Claire Corlett

Fish Food, Fish Tanks, and More
Electronics Powered by Fish Scales

Electronics Powered by Fish Scales


What should you do with stinky old fish skins? How about powering your cellphone? I’m Anna Rothschild, and this is Gross Science. No matter how much you love fish, you’ll
likely toss the skin. But why let a good thing go to waste? Turns out, a team of physicists has found
a way to make fish scales into tiny electrical generators. So, how does it work? Well, fish scales, along with bones, cartilage,
and tendons, are all made of a protein called collagen. Collagen is a “piezoelectric” material,
which means that it creates an electric charge in response to a mechanical stress, like pressure. You can tap it, slap it, squeeze it, breeze
it; no matter what, it’ll make electrical energy. You might’ve seen piezoelectricity at work
this summer; it’s what makes barbecue lighters spark. When you press the trigger, it strikes a piezoelectric
quartz crystal, which in turn generates high voltage that creates a spark and lights the
fuel. The cool thing about these materials is that
they work in reverse, too. Feeding a piezoelectric material electricity
can make it change its shape or vibrate. This is how the tiny speakers in those novelty
cards work. You open the card, close the circuit, and
send electricity to a piezoelectric diaphragm. It deforms its shape and vibrates at specific
frequencies, creating sound waves. But back to fish skins. To make a tiny generator, the team collects
carp scales from a processing plant. They take these scales and put them in a solution
that makes them flexible and transparent. Add electrodes and laminate the whole thing,
and you have a biodegradable energy harvester. Potential uses include small electronics that
you can bend, see through, and even eat. And it’s all because of fish skin. It’s basically the ultimate upcycling project! I should put that on my Pinterest board… Perhaps the coolest thing about the microgenerator
is its high sensitivity to pressure. Just tapping four of them can power 50 LEDs. It’s able to pick up mechanical energy from
ambient body movements, wind flow, and even sound vibrations. You could power your phone just by walking—no
charger needed. And because it’s made of collagen, the generator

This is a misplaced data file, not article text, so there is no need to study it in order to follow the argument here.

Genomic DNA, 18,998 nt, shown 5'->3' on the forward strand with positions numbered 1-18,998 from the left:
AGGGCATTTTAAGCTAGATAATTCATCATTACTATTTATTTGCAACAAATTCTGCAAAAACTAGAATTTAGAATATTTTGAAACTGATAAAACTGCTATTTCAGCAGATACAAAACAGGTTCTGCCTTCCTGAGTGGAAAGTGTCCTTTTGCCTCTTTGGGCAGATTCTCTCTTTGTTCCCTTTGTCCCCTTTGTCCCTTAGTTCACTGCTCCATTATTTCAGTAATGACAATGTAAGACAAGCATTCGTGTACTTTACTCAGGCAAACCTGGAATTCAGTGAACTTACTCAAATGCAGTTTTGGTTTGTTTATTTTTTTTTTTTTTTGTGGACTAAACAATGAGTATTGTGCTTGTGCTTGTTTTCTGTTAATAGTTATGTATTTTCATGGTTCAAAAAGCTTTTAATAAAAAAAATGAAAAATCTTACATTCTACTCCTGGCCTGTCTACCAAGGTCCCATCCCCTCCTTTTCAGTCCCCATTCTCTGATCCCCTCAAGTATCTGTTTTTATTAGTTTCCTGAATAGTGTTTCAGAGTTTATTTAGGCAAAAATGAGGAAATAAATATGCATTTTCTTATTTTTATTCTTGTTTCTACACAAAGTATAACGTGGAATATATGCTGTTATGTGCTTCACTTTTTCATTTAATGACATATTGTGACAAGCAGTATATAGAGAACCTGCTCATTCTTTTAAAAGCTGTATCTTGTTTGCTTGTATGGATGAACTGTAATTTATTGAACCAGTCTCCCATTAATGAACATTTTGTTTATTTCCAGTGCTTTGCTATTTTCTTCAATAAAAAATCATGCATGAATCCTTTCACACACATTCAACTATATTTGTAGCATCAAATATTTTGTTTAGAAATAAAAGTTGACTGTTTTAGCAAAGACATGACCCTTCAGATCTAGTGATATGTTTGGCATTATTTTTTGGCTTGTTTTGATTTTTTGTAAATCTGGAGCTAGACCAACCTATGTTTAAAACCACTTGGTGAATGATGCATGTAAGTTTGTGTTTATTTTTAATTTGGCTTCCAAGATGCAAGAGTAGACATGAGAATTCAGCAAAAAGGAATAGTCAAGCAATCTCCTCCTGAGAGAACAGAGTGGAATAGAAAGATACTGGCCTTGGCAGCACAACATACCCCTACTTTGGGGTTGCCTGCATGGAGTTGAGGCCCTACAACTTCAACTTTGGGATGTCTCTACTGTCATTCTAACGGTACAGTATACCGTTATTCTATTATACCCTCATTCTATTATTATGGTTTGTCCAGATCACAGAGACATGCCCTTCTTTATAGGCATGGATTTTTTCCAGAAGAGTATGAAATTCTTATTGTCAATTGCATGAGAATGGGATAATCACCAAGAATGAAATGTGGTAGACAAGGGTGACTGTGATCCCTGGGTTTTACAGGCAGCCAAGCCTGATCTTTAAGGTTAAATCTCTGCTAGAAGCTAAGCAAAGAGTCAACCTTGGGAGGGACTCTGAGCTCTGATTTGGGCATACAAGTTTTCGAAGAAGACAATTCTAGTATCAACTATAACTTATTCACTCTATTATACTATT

could be “biocompatible.” That means it’s not harmful to living tissue,
like your skin or organs. After all, so much of your body is already
made of collagen. So, beyond handheld electronics, physicists
are exploring medical applications like insulin pumps or pacemakers. The tiny movement of your heart beating would
provide enough mechanical energy to keep the generator going. Which is super cool! … As long as you can get over having dead
fish parts in your body. Ew.

68 comments on “Electronics Powered by Fish Scales

  1. Why would it be gross to put dead fish skin in your body? We've been using dead pig parts for decades (heart valve replacements.)

  2. Anna is there any chance of obtaining one of these "fish-generators" or no? Because I was thinking of powering little moving devices (toy cars, etc).

  3. That's so cool! This is the first I remember herring about using fish scales for anything useful other than cheap armor, smelly cheap armor.

  4. Of all the components of an insulin pump, the battery is probably the least in need of improvement. They run for weeks on one AAA. If that suddenly wasn't enough, upgrading the unit to use to AA batteries would be far simpler than developing some tiny fish scale generator.

  5. I'd like to see these used to power smart watches like say a Fitbit, where it would track your steps and be powered at the same time.

  6. Ok, love the show. Now on to the question. I have often gone to a grocery stores meat and fish department. And smelled the odor of fish. Not a smell of fresh fish but decaying fish smell. What is this odor and why does it happen?

  7. I shall eat them all and become more powerful than all.  Bwhahaha.  Applying biorhythm and ultra sound for recharge for the next level.  Now lets talk about that awful display of animal cruelty in the background.  A unicorn's head on your mantle?  They are almost extinct all ready.  Shame.  (Actually, they are learning to convert the collagen in their horns into batteries to power lasers to rule the world.  Your days are numbered speciesist.)

  8. this topic is very interesting, I hope more people would look into it.
    I love your videos, some offers fresh insights on things that has been taken for granted. 🙂

  9. Thank you for the interesting video.Nature sure does things that never cease to amaze me.Not so gross but very engrossing just the same! Anna you rock,please keep up the interesting videos.

  10. Are they even really fish scales anymore? They were treated extensively to make them transparent and to accept current efficiently. They're analogous to the resemblance of a plastic bottle that was recycled into a plastic bag.

  11. I subbed. But, I am pretty annoyed that you think this is all 'gross'. Any professional would disagree and some would be offened.

  12. Love the show, and love that boot behind you, by the way, talking about fishes you could make a video about a metabolic disorder called Trimethylaminuria also known as fish odor syndrome. 🙂

  13. Hi, i'd like to know whether it is possible to do this experiment for a project. Can it work with other kinds of fish or is it specific to that indian fish with which the research was conducted?

  14. "as long as you can tolerate having dead fish parts in your body"
    is that not what happens when you eat fish anyway?

  15. The energy has to come from somewhere. So walking would be slightly more tiring because it's taking some of that energy to power the generator.

  16. Wow so you could turn humans into batteries!

    Wait wait wait. I saw this movie… it didn't turn out too well for the humans.

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